Saturday, January 30, 2010

Wowed in Petaluma


Linda and I went to see The Young Victoria in Petaluma this evening. I don't like period pieces generally, however, this one was really good. What a love story! Afterwards little Olivia joined us and we went to Hiro's Japanese Restaurant just a couple blocks away. What a gem! It is so beautifully appointed and has such attention to detail. The sushi plates that floated past looked like they were stills in a museum.

Miso Soup

My photos do not do the food justice, and give a pale echo of each dish. The miso soup was piping hot and tasted just right!


Linda chose the Tempura Dinner and Olivia dittoed the choice except in appetizer portion, fitting for an 8 year old. They both reported that it was delicious, and I tried a couple pieces at the end of this generous portion, and would have to agree. Linda remembered the amazing tempura we had with my host family about three years ago in Tokyo. In Japan the best restaurants use fresh oil each day, and the old oil gets sent down the line to a second tier tempura restaurant. Fresh oil really makes a difference. Hiro's oil tasted quite fresh, and it was all exquisite!

Traditional Japanese Chirashi

Hiro's has two choice of chirashi on their menu. Hiro's Special Chirashi sounded quite inventive, but I decided to stick with the Traditional Japanese Chirashi Zushi. I was so excited to see this glistening, fresh and artistic bowl be put in front of me. Again, the photo just doesn't do it justice. I very much enjoyed the choices and variety in this pretty lacquer bowl.

The staff and owners were so friendly and welcoming too. Our waiter struck the perfect balance of attention and sharing of knowledge of the menu. I would definitely come here again in a heartbeat!

Restaurant Inspection Results

Critical: 0
Noncritical: 1
Last Inspected: January 28, 2010

Wednesday, January 27, 2010

No more moussaka

bye Rain Tree Cafe

My friend Andi Bird came visiting from Vancouver, BC and I thought it would be fun to let her know when Rain Tree Cafe would be having their fabulous moussaka as a daily special this week. I was so shocked to find that it had slipped signage, no tables and chair, just one of the cleanest spaces I've ever seen for a move-out. I didn't let it spoil my fun with Andi today however, we had a great time talking at Taste of Rome this morning!

Sunday, January 24, 2010

Weekend Herb Blogging #217 Recap

And here we are at the end of the week (already!), and time to round up the creative herb blogging done for the Weekend Herb Blogging event hosted here today. Weekend Herb Blogging is a weekly event, so if you enjoy this post, consider entering yourself! Haalo at Cook Almost Anything keeps it running in an organized fashion - the host list is here, and rules here. I'm going to organize this time by type of dish, and I say desserts first!



Haalo of Cook Almost Anything features dessicated coconut in this dreamy Coconut and Pineapple Steamed Pudding. Haalo cooks and writes from Australia.

fruit nut truffles-whb

Katie in cold Haslett, MI writes Eat This announced in her post about these luscious Dried Fruit, Nut and Coconut Truffles that she's moving to Georgia. She also has a hint on how to more effectively chop dates.


Brii living in Valsorda, Italy is so tenacious as to not give up on finding the meaning of the main ingredient in this cookie. She writes Briiblog in English, and shares her tale of Norwegian interpretation and recipe for Hulled Oats Cookies. She also leaves me curious as to where I would find something called "Horn Salt"! in the U.S.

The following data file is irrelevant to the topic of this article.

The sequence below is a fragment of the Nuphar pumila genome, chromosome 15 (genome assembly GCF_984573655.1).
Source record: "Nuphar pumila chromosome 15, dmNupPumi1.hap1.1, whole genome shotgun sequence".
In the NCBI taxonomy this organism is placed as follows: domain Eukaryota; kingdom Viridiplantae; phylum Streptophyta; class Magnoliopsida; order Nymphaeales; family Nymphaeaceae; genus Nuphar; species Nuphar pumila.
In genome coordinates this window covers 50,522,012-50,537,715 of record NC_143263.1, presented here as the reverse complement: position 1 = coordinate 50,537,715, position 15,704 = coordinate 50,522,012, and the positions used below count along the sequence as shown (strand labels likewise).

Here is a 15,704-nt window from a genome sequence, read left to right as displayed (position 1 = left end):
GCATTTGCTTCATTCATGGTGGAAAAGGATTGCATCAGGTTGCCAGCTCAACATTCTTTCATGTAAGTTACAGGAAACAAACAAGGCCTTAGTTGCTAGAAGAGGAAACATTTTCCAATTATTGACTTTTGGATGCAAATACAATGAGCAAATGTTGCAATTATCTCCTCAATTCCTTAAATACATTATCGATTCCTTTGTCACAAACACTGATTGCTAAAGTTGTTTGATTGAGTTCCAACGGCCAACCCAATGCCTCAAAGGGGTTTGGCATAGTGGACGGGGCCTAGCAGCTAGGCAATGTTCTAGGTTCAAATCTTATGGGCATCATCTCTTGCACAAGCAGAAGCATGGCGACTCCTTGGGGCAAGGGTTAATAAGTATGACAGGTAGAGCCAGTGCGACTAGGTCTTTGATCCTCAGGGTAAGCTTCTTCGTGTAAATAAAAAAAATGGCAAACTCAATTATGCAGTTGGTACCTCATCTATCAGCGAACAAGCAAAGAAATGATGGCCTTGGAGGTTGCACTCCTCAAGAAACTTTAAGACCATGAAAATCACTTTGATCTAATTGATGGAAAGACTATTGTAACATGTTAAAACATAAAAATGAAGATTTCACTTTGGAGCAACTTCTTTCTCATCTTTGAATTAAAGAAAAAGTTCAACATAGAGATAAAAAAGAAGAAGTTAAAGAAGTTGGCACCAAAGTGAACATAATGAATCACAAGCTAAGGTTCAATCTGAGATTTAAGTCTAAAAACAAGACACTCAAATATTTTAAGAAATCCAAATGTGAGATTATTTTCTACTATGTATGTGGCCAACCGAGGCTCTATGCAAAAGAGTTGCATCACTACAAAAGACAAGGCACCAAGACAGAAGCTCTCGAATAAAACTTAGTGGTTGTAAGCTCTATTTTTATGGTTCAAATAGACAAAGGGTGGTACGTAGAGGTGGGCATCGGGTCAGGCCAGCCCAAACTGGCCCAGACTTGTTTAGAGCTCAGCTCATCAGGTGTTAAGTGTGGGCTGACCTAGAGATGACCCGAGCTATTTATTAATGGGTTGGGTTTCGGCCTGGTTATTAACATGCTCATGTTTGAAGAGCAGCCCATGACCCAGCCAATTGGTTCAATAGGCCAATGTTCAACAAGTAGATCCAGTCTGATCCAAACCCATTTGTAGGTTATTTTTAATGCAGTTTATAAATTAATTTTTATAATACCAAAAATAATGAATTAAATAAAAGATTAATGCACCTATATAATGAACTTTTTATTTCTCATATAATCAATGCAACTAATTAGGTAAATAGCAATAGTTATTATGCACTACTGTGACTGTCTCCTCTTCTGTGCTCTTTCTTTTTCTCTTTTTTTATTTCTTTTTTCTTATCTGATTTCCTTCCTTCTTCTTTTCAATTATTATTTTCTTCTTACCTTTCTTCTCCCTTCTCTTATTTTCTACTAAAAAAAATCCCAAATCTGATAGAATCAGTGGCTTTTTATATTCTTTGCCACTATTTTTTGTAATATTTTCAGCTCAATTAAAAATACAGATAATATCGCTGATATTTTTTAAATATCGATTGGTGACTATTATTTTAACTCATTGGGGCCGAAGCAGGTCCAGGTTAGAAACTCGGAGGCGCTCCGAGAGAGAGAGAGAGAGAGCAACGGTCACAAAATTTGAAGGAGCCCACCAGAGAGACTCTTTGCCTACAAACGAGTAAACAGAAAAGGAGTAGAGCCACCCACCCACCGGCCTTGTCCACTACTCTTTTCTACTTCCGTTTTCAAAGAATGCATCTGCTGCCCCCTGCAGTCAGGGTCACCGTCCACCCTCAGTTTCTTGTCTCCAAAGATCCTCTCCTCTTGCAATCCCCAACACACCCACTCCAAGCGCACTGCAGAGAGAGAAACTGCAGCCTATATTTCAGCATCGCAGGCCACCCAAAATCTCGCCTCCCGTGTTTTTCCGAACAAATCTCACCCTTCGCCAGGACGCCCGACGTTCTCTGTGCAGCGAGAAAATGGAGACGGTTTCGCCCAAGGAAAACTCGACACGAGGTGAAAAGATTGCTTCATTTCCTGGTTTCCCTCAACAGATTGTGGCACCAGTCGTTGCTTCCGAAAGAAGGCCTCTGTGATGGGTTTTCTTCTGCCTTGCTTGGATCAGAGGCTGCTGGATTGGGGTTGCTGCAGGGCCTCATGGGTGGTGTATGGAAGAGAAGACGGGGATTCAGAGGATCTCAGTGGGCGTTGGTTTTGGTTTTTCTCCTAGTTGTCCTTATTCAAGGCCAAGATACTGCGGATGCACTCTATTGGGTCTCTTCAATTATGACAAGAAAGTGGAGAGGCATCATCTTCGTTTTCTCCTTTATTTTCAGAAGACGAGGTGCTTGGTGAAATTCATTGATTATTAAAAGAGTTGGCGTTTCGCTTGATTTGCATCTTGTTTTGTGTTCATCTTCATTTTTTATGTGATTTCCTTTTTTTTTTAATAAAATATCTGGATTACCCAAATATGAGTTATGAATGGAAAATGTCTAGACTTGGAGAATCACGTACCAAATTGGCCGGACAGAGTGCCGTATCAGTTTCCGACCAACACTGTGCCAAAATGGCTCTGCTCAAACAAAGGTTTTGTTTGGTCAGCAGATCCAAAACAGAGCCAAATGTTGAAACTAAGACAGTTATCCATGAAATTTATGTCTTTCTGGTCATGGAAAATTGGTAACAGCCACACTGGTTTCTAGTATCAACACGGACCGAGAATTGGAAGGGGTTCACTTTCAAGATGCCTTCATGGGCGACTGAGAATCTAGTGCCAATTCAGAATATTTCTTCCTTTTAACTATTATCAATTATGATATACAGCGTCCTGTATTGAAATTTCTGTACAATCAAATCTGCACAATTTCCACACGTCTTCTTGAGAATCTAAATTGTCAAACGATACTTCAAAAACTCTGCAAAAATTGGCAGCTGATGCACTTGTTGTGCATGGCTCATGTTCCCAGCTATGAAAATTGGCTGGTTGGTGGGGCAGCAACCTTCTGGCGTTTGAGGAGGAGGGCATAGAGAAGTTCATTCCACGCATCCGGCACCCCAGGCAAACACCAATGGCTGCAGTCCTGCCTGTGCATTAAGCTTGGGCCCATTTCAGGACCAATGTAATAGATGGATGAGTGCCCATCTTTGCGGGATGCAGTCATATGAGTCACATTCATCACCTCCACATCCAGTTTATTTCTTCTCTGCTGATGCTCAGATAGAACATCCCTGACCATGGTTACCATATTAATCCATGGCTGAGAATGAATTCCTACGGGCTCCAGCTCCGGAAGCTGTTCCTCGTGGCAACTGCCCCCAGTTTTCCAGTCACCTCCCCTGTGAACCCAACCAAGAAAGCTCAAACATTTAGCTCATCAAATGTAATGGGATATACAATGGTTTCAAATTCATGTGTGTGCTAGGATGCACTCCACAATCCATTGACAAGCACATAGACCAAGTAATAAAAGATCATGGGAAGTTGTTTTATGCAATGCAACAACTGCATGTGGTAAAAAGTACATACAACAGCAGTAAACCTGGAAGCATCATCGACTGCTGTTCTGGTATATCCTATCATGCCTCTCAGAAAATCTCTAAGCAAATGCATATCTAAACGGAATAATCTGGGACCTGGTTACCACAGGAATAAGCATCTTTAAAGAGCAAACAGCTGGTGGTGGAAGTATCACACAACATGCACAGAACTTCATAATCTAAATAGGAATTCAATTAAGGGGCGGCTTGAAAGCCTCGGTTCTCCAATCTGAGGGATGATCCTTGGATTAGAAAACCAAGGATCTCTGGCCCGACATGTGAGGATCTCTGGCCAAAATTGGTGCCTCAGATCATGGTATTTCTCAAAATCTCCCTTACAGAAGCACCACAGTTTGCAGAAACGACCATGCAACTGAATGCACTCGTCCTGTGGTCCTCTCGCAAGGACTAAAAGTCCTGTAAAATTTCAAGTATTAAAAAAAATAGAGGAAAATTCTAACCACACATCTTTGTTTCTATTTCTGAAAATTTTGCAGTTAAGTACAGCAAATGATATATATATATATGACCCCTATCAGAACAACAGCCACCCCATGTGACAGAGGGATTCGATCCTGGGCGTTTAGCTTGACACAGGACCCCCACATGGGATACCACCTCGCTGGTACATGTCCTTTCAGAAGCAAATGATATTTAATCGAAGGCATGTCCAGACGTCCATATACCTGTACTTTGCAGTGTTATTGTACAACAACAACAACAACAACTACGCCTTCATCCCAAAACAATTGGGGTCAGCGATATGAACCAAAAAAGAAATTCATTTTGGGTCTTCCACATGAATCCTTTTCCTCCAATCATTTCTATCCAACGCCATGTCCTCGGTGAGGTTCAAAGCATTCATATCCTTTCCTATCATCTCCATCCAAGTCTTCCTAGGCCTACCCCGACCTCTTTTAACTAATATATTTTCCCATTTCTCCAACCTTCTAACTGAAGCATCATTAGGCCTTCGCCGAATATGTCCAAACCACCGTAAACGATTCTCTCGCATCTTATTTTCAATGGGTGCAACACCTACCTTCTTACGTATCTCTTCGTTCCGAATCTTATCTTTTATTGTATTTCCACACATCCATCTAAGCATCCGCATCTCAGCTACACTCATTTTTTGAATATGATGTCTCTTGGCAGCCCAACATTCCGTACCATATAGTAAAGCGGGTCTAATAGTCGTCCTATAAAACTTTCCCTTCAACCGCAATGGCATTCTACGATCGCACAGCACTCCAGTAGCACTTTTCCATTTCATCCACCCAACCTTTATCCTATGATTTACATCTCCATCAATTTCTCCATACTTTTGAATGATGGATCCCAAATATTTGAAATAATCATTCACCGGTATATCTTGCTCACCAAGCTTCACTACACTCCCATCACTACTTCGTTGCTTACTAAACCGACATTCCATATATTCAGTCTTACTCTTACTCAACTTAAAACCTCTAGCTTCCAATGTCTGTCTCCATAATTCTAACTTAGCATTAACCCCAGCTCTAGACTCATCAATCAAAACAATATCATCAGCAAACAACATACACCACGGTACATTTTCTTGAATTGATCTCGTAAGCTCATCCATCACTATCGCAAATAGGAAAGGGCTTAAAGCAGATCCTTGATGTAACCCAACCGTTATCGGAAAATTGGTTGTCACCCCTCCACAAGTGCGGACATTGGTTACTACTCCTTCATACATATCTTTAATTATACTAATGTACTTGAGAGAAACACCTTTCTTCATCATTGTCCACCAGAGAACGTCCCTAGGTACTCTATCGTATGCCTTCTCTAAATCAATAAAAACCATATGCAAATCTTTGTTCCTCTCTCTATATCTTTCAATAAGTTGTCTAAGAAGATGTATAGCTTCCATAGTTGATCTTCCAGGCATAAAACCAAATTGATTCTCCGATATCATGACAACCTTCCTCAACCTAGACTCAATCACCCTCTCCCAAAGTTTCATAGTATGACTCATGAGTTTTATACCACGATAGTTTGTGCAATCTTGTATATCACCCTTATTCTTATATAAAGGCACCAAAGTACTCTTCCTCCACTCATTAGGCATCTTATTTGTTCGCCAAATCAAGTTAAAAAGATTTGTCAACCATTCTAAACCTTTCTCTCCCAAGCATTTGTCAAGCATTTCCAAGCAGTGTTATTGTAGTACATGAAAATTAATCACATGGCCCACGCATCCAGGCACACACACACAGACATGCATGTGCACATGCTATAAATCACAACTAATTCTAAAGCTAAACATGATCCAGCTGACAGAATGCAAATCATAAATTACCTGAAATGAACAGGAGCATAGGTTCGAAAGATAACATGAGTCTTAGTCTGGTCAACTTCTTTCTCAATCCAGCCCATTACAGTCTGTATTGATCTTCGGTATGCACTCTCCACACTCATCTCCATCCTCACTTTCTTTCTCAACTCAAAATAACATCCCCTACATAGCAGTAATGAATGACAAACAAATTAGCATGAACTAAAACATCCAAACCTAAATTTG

Soups & Stews


Cinzia has taught me new things about cabbage in her post about Neapolitan Vegetable Soup. Cinza lives in Lake Guarda, Italy and writes Cindystar. Don't miss the cabbage story as it is sure to hold new information on this ancient powerhouse vegetable.



The Cooking Ninja is Pamela of Clermont-Ferrand, France who brings us a unique recipe for Crispy Bacon Wrapped Prunes. Read the post for her prescription for improving service people's dispositions!

Fruits & Jams

passionfruit curd 1_opt

Anna of Morsels & Musings, writes from Australia about Passionfruit Curd this week. Listen to her explain about tackling what was in the 'too hard' basket successfully!

opening a buah tarap

Nate of House of Annie brings us a post about a truly unusual fruit in a large part of the world, a Buah Tarap. Nate writes us from Kuching, Sarawak, Malaysia.



Hailing from Salt Lake City, Kalyn of Kalyn's Kitchen brings us a healthy breakfast recipe for Eggs Fried in Olive Oil with Wilted Greens and Sumac. Now that's a way to get a head start on the day! Thanks to Kalyn for starting this Weekend Herb Blogging tradition which has been a rich source of information on unique herbs!

WHB Leek Cobbler

Mangocheeks writes Allotment 2 Kitchen from West of Scotland and brings us a dish so luscious looking I can almost smell it from the photo. Her post features leeks in a Winter Vegetable Cobbler.


Kalai out of Houston, TX writes My Recipes Diary, and brings us an interesting post about gourds and recipe for Bottle Gourd Curry.


Christine from Vancouver, Canada write Kit's Chow, and submitted an awesome post about making Beef and Onions with Thai Basil. Thai basil is unlike ordinary basil, and you'll want to find out how by reading Christine's post.

Yakisoba with Portabello Mushroom

This is Yakisoba I made this week featuring nutrition-packed portabello mushrooms. The recipe is simple, and the cold-flu and cancer fighting properties are in abundance in this dish.



Wizzy of Breakfast, Lunch & Dinner Punch spins a tale of adventure in pursuit of the everywhere and nowhere purslane from the Caribbean. Don't miss this tale of winks and extraordinary research efforts.


Yeoh Cheng Huann of Singapore writing Eat.Live.Recipes brings us a post about the great qualities of carrots, and a recipe for Raw Fish Salad!


Oh did my eyes bug out when I read Winnie's unusual use of Aduki beans in her Simple Seasoned Aduki Beans recipe. I'm used to adzuki beans being sugared up and paired with starch in Japanese-style desserts so was surprised by this savory dish. Winne writes Healthy Green Kitchen from New Paltz, NY and gives us no excuse for not using dried beans.